The ‘coffee table’ format belies the extraordinary amount of research and the sheer volume of information presented.   The authors have produced a reference book of outstanding quality.  But this is no ordinary reference book to be occasionally picked off the shelf, dusted down and browsed rather it is a treasure chest of stories of discovery, loss and re-discovery. I found each visit to these beautifully presented pages unearthed more gems and yet more extraordinary insights into our most threatened birdlife.

Strangely, even though the book focuses on the parlous state of our natural world and is functional in its reading style, it was a surprisingly uplifting read.  I found myself starting to relate to the predicament of birds I had previously never heard of, birds that inhabited remote islands and far-away countries I have never been to and birds which, until now, had passed me by. Having read the book I feel inspired, I want to make a difference, I want to do my bit to help safeguard our globally most threatened birdlife.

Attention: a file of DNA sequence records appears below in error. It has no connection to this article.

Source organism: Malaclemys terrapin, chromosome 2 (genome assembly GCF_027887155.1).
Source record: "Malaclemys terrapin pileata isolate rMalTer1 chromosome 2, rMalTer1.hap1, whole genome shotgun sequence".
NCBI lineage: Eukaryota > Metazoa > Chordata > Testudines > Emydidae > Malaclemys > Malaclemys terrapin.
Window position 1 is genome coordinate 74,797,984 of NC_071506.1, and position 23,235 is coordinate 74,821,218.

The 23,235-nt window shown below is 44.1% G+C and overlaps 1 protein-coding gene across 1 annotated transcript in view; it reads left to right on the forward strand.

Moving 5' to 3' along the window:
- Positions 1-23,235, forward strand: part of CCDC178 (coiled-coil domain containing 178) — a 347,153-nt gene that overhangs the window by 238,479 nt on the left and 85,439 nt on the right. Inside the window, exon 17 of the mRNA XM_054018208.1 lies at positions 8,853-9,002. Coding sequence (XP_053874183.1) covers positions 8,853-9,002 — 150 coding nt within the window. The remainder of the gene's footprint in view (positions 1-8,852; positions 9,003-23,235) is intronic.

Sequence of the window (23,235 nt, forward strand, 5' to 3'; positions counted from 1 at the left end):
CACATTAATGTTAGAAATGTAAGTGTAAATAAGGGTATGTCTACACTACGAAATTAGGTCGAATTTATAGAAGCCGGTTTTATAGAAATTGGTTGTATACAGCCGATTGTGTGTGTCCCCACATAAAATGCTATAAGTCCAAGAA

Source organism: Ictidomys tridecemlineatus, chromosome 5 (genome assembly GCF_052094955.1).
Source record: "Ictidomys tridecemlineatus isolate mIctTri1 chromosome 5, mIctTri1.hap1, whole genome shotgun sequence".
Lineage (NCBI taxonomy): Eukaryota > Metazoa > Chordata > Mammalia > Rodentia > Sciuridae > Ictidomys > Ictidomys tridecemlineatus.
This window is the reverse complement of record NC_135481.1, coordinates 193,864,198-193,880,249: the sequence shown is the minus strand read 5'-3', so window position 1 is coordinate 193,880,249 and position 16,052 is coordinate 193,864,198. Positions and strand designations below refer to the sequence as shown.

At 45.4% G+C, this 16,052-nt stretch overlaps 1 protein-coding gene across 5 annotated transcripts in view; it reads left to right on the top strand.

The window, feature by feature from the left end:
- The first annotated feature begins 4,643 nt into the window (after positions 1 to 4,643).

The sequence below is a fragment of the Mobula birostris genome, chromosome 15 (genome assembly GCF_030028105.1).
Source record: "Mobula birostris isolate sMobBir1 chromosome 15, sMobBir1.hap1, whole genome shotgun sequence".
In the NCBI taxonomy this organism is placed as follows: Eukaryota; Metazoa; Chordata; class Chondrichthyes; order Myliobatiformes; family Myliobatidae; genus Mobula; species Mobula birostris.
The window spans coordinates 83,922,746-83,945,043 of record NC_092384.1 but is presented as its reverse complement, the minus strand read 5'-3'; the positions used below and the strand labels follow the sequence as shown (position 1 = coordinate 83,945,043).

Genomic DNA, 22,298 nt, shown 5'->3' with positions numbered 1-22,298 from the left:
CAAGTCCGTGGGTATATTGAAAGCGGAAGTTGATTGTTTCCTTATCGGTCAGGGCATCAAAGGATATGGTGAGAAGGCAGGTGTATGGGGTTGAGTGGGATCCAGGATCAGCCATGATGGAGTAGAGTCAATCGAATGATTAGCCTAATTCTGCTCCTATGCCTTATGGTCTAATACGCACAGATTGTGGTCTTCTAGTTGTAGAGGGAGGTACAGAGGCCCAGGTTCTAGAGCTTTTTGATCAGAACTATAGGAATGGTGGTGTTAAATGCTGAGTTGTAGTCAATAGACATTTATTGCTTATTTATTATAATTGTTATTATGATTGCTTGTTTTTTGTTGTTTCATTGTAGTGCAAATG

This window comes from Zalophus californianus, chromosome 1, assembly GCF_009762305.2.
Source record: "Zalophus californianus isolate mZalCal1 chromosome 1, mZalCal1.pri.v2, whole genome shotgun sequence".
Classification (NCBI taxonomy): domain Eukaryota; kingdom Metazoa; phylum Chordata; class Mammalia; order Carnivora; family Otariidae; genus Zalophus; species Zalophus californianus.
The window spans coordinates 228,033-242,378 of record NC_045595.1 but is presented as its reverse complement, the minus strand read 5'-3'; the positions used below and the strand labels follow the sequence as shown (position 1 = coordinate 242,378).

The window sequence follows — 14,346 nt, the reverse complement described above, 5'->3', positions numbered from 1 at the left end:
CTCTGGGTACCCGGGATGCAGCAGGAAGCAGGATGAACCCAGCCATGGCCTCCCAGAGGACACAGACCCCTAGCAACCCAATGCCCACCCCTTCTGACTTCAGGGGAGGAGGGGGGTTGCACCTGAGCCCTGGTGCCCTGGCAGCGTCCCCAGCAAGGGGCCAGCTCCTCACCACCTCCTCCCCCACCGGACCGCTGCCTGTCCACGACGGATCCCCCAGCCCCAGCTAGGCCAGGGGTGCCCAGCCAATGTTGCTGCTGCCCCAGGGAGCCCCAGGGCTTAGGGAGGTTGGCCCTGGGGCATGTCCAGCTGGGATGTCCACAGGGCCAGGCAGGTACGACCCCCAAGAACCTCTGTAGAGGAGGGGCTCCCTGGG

So how did this change come about?

The World’s Rarest Birds, which evolved from Birdlife International’s Rare Bird Yearbooks, uses the IUCN 2012 Red List as its source reporting on 197 ‘Critically Endangered’,  389 ‘Endangered’ and four more species, the Hawaiian Crow Corvus hawaiiensis, Guam Rail Gallirallus owstoni, Alagoas Curassow Mitu mitu and Socorro Dove Zenaida graysoni that are only known to exist in captivity.